CBC's French-language service, Radio-Canada, has learned that 13 contracts — worth a total of $28.3 million — were handed out to the companies.
CJRB Construction, a company that was not raided by the anti-corruption squad (UPAC), obtained three contracts worth a total of $7.3 million. The company's name was brought up at the province's corruption inquiry.
Onetime construction boss Lino Zambito, told the Charbonneau commission he was once asked to pass off work to CJRB as a sub-contractor.
Poly Excavation and J. Dufresne Asphalte have also recently earned contracts from Laval estimated at about $7 million in total.
Radio-Canada's investigation in the awarding of public contracts shows that some of the companies that bid on contracts were investigated by UPAC.
In October, Montreal suspended all non-urgent public works contracts while it waited for the provincial government to pass an anti-corruption bill.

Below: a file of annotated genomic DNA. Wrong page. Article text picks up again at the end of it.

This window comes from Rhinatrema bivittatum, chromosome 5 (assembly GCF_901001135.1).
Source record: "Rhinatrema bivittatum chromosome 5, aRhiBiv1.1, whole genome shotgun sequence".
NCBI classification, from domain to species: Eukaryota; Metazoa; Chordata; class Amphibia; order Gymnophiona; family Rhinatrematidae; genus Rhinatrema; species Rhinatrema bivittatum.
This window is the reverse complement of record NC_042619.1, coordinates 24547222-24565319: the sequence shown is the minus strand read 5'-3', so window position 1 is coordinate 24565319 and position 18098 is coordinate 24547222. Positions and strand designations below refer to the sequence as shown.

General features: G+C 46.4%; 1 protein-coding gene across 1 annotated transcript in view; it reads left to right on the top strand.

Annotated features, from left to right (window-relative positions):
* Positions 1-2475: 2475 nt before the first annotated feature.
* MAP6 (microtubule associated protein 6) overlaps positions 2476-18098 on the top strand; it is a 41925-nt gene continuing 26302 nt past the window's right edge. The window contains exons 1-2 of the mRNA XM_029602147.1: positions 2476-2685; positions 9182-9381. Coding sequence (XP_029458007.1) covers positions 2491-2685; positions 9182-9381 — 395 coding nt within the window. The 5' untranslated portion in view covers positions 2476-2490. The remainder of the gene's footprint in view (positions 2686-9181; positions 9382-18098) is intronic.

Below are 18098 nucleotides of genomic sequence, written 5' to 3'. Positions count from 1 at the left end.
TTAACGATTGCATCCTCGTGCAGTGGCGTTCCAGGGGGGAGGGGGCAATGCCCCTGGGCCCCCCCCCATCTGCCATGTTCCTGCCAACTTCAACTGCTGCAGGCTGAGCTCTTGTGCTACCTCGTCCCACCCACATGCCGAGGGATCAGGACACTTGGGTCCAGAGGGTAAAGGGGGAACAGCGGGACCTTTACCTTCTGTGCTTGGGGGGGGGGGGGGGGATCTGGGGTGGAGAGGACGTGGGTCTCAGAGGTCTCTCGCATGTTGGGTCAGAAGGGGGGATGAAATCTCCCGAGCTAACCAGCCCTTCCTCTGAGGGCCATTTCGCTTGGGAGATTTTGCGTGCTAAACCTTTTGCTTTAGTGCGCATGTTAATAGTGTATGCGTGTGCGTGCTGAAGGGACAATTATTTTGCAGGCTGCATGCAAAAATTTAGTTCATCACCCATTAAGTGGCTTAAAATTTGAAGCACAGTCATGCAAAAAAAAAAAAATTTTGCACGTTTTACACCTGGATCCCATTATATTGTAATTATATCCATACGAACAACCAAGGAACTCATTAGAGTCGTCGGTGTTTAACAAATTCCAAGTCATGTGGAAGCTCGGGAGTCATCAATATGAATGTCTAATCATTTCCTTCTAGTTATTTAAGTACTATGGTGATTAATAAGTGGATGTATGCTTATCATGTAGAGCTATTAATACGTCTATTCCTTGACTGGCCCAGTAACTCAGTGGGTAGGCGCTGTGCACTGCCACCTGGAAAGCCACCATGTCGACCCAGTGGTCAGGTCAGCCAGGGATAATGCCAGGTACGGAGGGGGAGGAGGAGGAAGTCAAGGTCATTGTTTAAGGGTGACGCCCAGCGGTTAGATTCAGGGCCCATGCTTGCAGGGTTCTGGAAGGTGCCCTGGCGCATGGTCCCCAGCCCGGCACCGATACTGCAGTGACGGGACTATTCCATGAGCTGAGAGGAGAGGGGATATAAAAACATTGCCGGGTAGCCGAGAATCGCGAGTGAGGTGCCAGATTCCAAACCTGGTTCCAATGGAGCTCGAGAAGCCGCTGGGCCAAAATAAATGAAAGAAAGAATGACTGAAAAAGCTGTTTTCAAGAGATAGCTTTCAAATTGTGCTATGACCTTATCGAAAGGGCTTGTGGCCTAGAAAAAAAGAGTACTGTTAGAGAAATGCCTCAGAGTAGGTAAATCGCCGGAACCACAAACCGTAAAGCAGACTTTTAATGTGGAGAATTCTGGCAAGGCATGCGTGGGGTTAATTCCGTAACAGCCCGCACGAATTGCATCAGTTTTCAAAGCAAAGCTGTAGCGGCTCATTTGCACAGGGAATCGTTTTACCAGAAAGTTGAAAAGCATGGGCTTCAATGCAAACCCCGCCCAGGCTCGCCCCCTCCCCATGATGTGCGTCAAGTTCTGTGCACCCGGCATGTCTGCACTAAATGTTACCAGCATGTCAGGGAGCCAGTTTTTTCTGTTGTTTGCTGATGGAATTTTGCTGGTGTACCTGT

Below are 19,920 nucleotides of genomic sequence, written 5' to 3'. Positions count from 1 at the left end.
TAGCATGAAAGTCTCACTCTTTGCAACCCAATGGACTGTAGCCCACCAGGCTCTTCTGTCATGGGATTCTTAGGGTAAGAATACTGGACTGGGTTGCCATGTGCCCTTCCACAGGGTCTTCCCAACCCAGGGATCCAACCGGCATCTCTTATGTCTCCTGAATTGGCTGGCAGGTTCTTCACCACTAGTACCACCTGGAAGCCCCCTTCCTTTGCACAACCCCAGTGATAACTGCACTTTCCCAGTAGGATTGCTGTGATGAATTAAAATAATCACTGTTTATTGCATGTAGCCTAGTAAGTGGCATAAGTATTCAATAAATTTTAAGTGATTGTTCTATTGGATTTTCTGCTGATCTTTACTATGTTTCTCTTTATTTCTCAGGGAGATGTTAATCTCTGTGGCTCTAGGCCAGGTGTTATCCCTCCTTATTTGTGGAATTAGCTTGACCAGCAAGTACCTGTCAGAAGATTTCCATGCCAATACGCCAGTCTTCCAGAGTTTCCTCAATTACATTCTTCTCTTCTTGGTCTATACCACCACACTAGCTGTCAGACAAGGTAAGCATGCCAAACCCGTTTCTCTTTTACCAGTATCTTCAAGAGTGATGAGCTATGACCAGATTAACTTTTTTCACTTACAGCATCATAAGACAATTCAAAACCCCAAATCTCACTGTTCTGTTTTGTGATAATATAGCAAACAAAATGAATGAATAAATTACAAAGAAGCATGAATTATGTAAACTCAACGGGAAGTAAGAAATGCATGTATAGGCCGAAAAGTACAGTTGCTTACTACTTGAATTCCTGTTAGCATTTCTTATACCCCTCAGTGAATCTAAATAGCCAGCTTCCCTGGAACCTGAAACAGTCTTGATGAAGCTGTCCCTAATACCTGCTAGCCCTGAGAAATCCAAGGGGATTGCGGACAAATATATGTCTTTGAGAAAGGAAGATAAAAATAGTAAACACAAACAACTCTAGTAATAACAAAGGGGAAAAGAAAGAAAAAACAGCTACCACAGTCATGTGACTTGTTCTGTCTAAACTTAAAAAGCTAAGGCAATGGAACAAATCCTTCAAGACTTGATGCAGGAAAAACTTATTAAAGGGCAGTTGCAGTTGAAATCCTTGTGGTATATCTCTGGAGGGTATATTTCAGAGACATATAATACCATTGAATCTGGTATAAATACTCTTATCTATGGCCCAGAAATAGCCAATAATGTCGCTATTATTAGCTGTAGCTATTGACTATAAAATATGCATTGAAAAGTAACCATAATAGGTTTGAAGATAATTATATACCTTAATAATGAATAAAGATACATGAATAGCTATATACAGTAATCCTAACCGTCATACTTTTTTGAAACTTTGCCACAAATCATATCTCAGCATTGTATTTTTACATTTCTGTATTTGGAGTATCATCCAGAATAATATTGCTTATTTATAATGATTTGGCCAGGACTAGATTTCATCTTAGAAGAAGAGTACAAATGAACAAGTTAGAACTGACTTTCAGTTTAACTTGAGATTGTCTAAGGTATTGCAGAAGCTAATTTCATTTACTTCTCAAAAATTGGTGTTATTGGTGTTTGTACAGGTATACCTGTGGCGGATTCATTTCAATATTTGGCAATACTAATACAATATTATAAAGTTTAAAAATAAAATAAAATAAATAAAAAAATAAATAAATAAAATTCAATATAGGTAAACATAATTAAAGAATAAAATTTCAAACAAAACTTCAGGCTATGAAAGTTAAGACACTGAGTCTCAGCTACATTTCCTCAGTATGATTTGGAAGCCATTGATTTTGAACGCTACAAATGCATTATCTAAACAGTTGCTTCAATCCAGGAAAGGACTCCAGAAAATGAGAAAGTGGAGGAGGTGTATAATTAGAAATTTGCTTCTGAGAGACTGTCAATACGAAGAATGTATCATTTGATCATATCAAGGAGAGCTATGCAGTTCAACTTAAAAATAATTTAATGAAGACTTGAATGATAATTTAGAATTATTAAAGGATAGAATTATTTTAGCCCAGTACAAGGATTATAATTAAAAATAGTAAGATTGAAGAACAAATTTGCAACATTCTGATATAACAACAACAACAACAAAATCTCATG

Laval decided to keep handing out contracts. It said some of these contracts were too important to wait for pending legislation, but added it would follow the new law as soon as it is adopted.
Emilio Migliozzi, member of the opposition party Mouvement lavallois, said "there are no accusations. It's business as usual. It's unfortunate. We should be looking at these people more attentively."
Robert Bordeleau, leader of second opposition party, Parti au service du citoyen (Party at the Citizen's Service), said "I think the city should have stayed a little shy, a little like Montreal."
The companies involved did not return CBC's calls.
The Parti Québécois tabled Bill 1 on Thursday. The bill gives the province's securities and exchange commission, along with UPAC, the dual role of screening any and all companies bidding for a government tender.